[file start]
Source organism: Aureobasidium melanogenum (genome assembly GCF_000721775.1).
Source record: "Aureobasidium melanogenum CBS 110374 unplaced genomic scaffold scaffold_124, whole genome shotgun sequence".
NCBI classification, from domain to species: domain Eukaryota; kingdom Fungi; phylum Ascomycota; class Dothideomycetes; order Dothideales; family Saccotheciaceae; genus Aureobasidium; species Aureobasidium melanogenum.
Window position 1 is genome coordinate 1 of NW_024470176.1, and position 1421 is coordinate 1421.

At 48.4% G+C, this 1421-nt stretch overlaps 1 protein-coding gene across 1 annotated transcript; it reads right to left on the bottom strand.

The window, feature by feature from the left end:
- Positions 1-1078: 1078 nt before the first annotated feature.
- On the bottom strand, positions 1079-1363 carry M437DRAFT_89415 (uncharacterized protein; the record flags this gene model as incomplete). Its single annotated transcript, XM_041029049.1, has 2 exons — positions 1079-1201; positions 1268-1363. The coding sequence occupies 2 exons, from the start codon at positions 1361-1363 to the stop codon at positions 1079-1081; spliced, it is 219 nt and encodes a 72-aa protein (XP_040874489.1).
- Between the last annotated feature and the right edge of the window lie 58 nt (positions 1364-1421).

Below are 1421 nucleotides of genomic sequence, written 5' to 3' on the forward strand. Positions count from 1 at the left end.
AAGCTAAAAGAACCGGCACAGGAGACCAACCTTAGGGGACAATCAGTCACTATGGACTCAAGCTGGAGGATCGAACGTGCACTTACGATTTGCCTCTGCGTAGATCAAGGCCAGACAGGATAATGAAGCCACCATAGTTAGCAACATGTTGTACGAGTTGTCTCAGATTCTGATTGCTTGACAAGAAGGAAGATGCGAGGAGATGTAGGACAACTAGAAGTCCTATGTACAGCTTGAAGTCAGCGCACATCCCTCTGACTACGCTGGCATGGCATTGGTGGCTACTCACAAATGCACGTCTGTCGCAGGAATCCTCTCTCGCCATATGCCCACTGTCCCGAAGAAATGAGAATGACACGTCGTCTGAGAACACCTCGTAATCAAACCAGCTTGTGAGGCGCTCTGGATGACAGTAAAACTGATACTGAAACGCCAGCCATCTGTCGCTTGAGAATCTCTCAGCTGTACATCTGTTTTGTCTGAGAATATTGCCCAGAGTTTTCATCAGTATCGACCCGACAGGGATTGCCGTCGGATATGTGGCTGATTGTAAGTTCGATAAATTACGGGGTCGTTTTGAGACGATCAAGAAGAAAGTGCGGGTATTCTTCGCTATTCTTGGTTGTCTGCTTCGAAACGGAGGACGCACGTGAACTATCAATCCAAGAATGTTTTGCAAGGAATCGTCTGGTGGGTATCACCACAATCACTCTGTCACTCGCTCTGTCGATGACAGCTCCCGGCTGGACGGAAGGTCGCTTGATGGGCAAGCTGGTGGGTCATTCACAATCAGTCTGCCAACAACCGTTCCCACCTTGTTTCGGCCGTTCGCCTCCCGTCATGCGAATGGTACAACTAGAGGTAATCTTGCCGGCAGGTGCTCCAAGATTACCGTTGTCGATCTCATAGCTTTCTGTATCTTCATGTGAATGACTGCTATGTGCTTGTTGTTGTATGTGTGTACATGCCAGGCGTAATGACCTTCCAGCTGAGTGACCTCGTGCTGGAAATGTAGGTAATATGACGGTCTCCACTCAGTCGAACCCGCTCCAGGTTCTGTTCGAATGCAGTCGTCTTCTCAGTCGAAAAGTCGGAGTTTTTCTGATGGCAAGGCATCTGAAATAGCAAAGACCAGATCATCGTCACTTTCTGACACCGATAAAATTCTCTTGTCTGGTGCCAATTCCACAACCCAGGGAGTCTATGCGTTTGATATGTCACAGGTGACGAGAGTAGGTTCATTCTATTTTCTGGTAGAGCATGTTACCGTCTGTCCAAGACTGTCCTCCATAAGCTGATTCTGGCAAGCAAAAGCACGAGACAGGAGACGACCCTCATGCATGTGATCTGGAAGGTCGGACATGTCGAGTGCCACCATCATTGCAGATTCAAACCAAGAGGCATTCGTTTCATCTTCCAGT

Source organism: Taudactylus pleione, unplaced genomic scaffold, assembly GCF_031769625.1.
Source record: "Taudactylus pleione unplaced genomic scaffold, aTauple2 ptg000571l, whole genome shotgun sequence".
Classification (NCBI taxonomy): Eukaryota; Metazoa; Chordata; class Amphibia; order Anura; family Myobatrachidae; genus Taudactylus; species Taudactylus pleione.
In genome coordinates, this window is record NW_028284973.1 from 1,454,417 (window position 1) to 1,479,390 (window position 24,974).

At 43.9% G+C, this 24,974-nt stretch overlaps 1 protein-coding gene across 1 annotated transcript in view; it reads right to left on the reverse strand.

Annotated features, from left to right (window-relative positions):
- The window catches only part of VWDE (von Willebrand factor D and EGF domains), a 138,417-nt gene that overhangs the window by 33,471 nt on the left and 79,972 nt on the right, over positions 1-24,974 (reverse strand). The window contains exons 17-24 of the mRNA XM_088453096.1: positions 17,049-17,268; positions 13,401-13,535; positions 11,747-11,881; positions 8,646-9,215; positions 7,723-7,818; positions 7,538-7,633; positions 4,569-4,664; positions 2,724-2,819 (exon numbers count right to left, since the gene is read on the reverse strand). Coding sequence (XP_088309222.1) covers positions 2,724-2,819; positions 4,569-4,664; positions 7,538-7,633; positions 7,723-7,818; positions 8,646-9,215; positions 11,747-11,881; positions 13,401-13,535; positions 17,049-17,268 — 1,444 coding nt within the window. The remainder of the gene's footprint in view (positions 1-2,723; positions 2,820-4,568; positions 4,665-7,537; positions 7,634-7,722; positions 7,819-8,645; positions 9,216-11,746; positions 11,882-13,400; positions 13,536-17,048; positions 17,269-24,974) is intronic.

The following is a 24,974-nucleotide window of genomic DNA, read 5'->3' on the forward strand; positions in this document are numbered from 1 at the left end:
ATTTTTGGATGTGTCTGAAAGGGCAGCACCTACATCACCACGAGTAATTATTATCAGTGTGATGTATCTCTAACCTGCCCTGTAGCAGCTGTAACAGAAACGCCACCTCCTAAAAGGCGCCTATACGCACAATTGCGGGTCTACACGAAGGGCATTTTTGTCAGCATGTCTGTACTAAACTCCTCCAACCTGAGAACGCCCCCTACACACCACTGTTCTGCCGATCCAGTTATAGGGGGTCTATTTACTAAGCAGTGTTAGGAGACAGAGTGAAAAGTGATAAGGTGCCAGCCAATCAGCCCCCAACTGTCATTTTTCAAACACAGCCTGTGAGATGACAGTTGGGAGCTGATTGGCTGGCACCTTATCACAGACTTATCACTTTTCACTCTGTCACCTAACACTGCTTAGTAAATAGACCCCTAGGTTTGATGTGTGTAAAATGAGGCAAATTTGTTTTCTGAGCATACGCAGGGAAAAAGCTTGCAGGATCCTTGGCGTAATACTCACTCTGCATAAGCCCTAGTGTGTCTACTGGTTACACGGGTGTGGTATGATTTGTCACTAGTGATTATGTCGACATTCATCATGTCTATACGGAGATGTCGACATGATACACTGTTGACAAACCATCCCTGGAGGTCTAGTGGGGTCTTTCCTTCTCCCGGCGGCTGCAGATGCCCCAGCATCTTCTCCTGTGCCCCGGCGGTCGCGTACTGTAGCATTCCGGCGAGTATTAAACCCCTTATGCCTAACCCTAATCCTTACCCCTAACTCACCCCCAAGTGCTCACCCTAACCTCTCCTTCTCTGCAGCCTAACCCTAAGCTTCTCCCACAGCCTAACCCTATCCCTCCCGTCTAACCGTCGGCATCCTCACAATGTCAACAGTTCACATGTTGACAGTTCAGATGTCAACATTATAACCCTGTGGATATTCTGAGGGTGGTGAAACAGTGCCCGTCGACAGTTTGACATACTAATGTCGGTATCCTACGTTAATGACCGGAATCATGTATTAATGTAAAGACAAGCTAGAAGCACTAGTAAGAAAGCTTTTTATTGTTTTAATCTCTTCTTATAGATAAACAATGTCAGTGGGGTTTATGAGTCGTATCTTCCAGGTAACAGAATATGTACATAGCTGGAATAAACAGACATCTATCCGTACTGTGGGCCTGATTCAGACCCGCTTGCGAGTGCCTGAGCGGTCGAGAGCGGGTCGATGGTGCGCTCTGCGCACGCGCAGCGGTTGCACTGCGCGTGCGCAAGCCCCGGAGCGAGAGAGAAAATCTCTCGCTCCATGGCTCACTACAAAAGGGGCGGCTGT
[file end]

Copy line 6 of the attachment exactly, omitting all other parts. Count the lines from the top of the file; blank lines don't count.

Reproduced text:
The window, feature by feature from the left end: